If any redistricting procedure should be viewed as exemplary, Iowa may be the best model for other states.
After the state Supreme Court struck down its districts in the 1970s because its population variance was too great, the Iowa General Assembly turned redistricting responsibilities over to legislative staff.
The Legislative Services Bureau, which draws both legislative and congressional maps, is required by statutory authority to disregard political affiliations and incumbency when designing new districts. The only demographical information it may use is population (Iowa is not subject to the Voting Rights Act).
The bureau must draw districts with the following considerations, in order of highest priority to lowest:
• Population equality
• Respect of county and city unity
Once the districts are drawn, the legislature must vote up or down on the plan. No amendments or changes are permitted.
If the legislature doesn’t approve the first maps, the bureau gets two more cracks at it, and lawmakers are not allowed to amend those plans, either.
History of votes
The first Assembly vote on districts under the new process was in 1981, when the bureau’s third plan was adopted. The 1991 Democrat-led legislature approved the first plan presented to it, which appeared to throw elections wide open. Two years later Republicans held four of Iowa’s five seats in Congress.
In 2001, with both chambers under GOP control, the legislature overwhelmingly adopted the bureau’s second offering. The plan paired 64 incumbents in state legislative districts, and Republican Reps. Jim Nussle and Jim Leach were thrown together in the 1st Congressional District.
Iowa’s lawmakers also face strict deadlines to get new districts drawn. If the Assembly doesn’t pass one of the three bureau plans, it must draw its own plans by Sept. 1, or the state Supreme Court decides on the new districts.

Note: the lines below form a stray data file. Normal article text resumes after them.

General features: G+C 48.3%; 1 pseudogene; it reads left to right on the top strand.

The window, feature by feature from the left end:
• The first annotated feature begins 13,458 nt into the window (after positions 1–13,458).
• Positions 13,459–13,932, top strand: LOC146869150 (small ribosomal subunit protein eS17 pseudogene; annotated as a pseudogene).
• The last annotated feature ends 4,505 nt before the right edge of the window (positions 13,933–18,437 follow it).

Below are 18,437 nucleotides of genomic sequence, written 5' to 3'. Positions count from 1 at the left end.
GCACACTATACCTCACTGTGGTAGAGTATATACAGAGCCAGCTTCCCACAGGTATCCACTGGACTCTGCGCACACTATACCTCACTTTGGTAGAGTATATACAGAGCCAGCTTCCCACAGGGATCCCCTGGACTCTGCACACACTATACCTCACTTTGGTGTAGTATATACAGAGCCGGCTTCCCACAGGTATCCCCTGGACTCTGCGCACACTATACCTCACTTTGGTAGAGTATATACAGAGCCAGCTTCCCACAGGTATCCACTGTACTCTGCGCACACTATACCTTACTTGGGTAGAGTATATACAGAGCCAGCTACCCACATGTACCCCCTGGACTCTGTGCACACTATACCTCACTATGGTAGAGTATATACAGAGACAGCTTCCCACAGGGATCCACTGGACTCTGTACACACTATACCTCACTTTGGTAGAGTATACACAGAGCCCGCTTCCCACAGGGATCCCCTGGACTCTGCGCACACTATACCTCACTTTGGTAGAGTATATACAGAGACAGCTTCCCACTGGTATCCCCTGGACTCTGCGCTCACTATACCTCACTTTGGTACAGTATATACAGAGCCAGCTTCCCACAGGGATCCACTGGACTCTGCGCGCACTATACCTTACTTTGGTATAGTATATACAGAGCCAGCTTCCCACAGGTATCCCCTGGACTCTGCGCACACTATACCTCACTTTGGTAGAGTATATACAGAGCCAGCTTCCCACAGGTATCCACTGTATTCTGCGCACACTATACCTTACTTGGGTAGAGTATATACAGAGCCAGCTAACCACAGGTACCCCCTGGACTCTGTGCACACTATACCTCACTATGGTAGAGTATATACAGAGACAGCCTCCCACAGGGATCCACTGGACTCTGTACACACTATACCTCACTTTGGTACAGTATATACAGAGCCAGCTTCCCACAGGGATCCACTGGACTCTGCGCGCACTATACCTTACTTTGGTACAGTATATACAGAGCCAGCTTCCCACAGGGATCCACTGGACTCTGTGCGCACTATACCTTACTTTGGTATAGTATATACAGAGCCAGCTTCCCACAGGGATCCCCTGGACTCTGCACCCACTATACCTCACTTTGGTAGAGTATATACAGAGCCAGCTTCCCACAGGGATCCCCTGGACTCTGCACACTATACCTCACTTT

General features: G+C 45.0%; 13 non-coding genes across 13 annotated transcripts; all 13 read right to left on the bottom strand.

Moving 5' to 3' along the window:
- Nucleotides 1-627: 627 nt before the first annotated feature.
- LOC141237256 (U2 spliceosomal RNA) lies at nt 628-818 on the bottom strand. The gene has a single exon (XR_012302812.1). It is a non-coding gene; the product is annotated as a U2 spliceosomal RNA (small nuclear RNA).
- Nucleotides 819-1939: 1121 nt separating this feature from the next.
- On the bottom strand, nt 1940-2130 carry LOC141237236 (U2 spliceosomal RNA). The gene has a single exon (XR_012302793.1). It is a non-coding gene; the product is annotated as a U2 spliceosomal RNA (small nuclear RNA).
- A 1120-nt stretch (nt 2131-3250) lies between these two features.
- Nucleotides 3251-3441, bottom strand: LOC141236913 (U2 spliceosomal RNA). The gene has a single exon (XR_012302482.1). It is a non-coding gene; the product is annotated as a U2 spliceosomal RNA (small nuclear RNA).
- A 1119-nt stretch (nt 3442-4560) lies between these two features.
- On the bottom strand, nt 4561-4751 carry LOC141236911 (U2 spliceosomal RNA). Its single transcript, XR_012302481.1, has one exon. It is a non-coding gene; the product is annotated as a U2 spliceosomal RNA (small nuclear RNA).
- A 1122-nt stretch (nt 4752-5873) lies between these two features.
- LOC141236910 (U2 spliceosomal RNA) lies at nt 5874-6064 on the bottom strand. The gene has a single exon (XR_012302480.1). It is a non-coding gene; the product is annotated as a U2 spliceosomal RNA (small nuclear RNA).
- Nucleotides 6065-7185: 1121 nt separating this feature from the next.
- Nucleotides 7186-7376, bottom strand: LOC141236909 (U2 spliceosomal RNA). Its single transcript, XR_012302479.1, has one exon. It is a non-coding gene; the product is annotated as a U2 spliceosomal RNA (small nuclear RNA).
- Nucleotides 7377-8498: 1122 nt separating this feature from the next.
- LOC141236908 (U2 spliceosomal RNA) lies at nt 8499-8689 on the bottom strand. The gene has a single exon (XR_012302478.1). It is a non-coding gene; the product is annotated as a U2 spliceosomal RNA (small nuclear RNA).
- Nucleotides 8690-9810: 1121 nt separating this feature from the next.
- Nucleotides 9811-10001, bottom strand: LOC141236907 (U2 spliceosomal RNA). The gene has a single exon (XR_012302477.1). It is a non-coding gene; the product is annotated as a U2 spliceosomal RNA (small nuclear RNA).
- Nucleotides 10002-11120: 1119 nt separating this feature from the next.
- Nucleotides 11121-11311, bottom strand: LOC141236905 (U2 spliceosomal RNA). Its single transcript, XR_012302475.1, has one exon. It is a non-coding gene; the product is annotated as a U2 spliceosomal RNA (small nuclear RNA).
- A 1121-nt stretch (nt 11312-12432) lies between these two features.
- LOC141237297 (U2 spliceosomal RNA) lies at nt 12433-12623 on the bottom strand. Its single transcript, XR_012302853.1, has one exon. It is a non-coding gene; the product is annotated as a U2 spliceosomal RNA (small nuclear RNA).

The prospect of a veto by Democratic Gov. Tom Vilsack on a later plan may have motivated legislative Republicans to accept the second plan instead of taking its chances with the court.
The effect of pairing incumbents
Iowa hesitates little to pair incumbents in existing districts, and because of that, lawmakers feel free to move about the state. Leach, a 27-year veteran of the U.S. House, relocated to the 2nd District after his pairing with Nussle. The move to the Democrat-leaning district made more sense for the liberal Leach rather than his conservative counterpart.
Likewise, decennial redistricting motivates several state legislators to uproot. Despite the changes in 2001, Republicans still held a 54-46 advantage in the Iowa House and a 29-21 lead in the Senate.
Even with the ever-changing districts, litigation has been avoided since the 1970s.
“They’ve had no suits, and got the job done,” said Peter Wattson of the National Conference of State Legislatures.
But unlike North Carolina, in Iowa no lawmaker is forced to move from his beachfront home or mountain abode.
Chesser is associate editor of Carolina Journal.